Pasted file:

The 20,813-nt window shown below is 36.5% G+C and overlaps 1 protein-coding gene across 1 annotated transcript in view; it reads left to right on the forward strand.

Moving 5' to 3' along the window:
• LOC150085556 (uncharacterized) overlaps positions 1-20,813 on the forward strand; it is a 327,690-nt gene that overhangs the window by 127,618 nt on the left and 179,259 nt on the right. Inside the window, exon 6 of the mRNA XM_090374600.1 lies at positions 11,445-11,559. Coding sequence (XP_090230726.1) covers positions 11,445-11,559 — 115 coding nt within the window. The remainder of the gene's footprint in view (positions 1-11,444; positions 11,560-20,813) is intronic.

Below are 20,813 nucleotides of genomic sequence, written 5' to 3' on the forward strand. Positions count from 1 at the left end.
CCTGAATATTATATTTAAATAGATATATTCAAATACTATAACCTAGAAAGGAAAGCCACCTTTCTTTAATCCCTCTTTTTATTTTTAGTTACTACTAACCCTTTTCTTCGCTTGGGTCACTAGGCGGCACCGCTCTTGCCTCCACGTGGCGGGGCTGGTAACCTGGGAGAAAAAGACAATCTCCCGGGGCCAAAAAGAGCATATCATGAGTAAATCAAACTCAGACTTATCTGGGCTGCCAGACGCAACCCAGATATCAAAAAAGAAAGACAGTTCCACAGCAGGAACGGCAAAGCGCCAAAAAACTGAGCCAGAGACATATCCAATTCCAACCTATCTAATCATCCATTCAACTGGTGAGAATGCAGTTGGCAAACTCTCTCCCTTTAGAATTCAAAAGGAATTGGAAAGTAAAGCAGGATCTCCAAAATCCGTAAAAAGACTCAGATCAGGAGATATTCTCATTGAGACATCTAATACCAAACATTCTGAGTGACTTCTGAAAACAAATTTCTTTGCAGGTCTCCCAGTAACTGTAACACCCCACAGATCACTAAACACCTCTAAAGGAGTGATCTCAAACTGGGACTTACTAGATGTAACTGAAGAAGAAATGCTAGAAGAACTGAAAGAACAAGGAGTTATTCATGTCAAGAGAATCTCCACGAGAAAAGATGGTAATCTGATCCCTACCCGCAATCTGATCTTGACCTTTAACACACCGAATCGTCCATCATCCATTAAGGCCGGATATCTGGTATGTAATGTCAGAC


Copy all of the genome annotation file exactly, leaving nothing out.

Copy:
The 20,813-nt window shown below is 36.5% G+C and overlaps 1 protein-coding gene across 1 annotated transcript in view; it reads left to right on the forward strand.

Moving 5' to 3' along the window:
• LOC150085556 (uncharacterized) overlaps positions 1-20,813 on the forward strand; it is a 327,690-nt gene that overhangs the window by 127,618 nt on the left and 179,259 nt on the right. Inside the window, exon 6 of the mRNA XM_090374600.1 lies at positions 11,445-11,559. Coding sequence (XP_090230726.1) covers positions 11,445-11,559 — 115 coding nt within the window. The remainder of the gene's footprint in view (positions 1-11,444; positions 11,560-20,813) is intronic.

Below are 20,813 nucleotides of genomic sequence, written 5' to 3' on the forward strand. Positions count from 1 at the left end.
CCTGAATATTATATTTAAATAGATATATTCAAATACTATAACCTAGAAAGGAAAGCCACCTTTCTTTAATCCCTCTTTTTATTTTTAGTTACTACTAACCCTTTTCTTCGCTTGGGTCACTAGGCGGCACCGCTCTTGCCTCCACGTGGCGGGGCTGGTAACCTGGGAGAAAAAGACAATCTCCCGGGGCCAAAAAGAGCATATCATGAGTAAATCAAACTCAGACTTATCTGGGCTGCCAGACGCAACCCAGATATCAAAAAAGAAAGACAGTTCCACAGCAGGAACGGCAAAGCGCCAAAAAACTGAGCCAGAGACATATCCAATTCCAACCTATCTAATCATCCATTCAACTGGTGAGAATGCAGTTGGCAAACTCTCTCCCTTTAGAATTCAAAAGGAATTGGAAAGTAAAGCAGGATCTCCAAAATCCGTAAAAAGACTCAGATCAGGAGATATTCTCATTGAGACATCTAATACCAAACATTCTGAGTGACTTCTGAAAACAAATTTCTTTGCAGGTCTCCCAGTAACTGTAACACCCCACAGATCACTAAACACCTCTAAAGGAGTGATCTCAAACTGGGACTTACTAGATGTAACTGAAGAAGAAATGCTAGAAGAACTGAAAGAACAAGGAGTTATTCATGTCAAGAGAATCTCCACGAGAAAAGATGGTAATCTGATCCCTACCCGCAATCTGATCTTGACCTTTAACACACCGAATCGTCCATCATCCATTAAGGCCGGATATCTGGTATGTAATGTCAGAC